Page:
Indeed, it was only by chance that I learned my father was not the first resident at his nursing home to test positive. When I called to update the home about his test results, a staffer asked how he was doing. I sighed and told the staffer he had tested positive for coronavirus. To my surprise, the staffer said that there were others and that the facility had been slow to quarantine floors. My heart dropped. How could this have happened?
On March 12, I had received a robocall letting me know that all medically nonessential visits to the facility had been suspended, but reassuring us that there were no cases in the facility. My father started hearing rumors from staff and residents that the virus had quietly seeped into the nursing home. One staffer told him that another staffer had fallen sick and could not work, and residents spoke about another resident who was hospitalized.
My father said he and some of the other residents were still being allowed to move around the nursing home without masks and were never warned that the virus had entered the 159-bed facility.
And while my father had symptoms of the disease — a persistent dry cough, diarrhea, fever, headaches and body aches — no one at the home, including the doctor who called to follow up with me about his persistent cough, told him or me that they suspected he might have the virus.
On March 18, I received another reassuring robocall from the nursing home. “We continue to take stringent precautions in ensuring that your loved ones remain safe,” the automated call stated. “To date, we do not have any presumed or positive cases in any of our facilities and will continue to provide you with relevant updates as they become available.”
On March 23, I emailed Aharon Wolf, the administrator of my father’s facility, Hudson Pointe at Riverdale Center for Nursing and Rehabilitation in the Bronx, asking for an update and whether the virus had made its way there. I did not get a response. Two days later my father was hospitalized and the next day tested positive for COVID-19.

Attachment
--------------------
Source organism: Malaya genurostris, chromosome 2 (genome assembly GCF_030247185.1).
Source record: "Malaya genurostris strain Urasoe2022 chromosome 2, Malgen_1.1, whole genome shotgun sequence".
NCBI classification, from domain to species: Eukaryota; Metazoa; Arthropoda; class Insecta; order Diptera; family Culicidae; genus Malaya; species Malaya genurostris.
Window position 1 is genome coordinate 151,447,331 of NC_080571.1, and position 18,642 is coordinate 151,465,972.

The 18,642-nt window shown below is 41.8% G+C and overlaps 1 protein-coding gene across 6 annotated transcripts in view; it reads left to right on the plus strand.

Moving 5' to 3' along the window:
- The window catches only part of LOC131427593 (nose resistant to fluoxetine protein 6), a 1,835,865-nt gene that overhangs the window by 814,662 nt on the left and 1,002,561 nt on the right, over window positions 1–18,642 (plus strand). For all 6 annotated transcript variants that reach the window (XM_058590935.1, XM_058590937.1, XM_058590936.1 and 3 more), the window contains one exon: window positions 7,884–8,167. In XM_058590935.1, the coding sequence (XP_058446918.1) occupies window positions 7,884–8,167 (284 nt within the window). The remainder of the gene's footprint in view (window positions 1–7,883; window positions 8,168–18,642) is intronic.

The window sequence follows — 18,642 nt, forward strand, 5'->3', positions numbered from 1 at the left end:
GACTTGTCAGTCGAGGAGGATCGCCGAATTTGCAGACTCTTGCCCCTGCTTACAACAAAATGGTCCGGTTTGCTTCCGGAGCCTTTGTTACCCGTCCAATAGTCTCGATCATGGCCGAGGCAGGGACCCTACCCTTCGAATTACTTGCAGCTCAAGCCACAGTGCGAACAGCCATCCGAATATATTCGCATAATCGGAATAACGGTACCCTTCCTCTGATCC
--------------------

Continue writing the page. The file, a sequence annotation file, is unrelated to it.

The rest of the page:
After I learned my father was the fourth resident to test positive, I immediately called Wolf.
He explained that three residents had tested positive for the virus at a hospital before my father was hospitalized. A staff member at the home had also tested positive around the same time, he told me. He said that infected residents had been transferred to hospitals and were no longer in the nursing home.
It was a day after I received my father’s positive test result that a staffer finally left a voicemail message to inform me that the virus was in the nursing home. Then, three days before my father died, I received another robocall from the facility stating that some residents had tested positive for COVID-19.
When I called Wolf back while reporting this story, he told me relatives were being updated and that notifying 150 families takes time.
My father fought hard to beat the virus. His condition changed every few days. At first he was stable, and then his symptoms worsened. At one point, his blood pressure dropped, and his breathing became labored.
The other times he was hospitalized with complications from his lung disease, I would drop by his hospital room after work with a hamburger and a smile. I would hug him, rub his mostly bald head and encourage him to hang in there.
This time was different. I could only talk to him over a video chat app. This virus has made it unsafe to visit our infected and dying loved ones in the hospital, leaving them isolated and alone.
I tried to keep his spirits high, reminding him he was a fighter. I played for him the songs he loved and that I grew up listening to: “Cruisin’” by Smokey Robinson and “Lovely Day” by Bill Withers.
When he had the energy, we chatted and I blew him kisses over the phone. “Hey, big guy,” I’d say, to my dad, who was 6-foot-7. My father, whose name I share, was a retired Metropolitan Transportation Authority employee who had spent much of his time there doing trackwork and swore that he had the answers to fixing the beleaguered subway system. (The transit authority has suffered its own losses, with more than 50 MTA workers killed by the virus.)
Sometimes he griped about the hospital food — it was too cold, he said, or they were served chicken for dinner, again.
But in his last week, he looked increasingly tired. He was out of breath and had lost his booming voice.
Hours before he died, I called him on his cellphone, but he did not answer. Minutes later, he called me back, and I was overjoyed to see his face.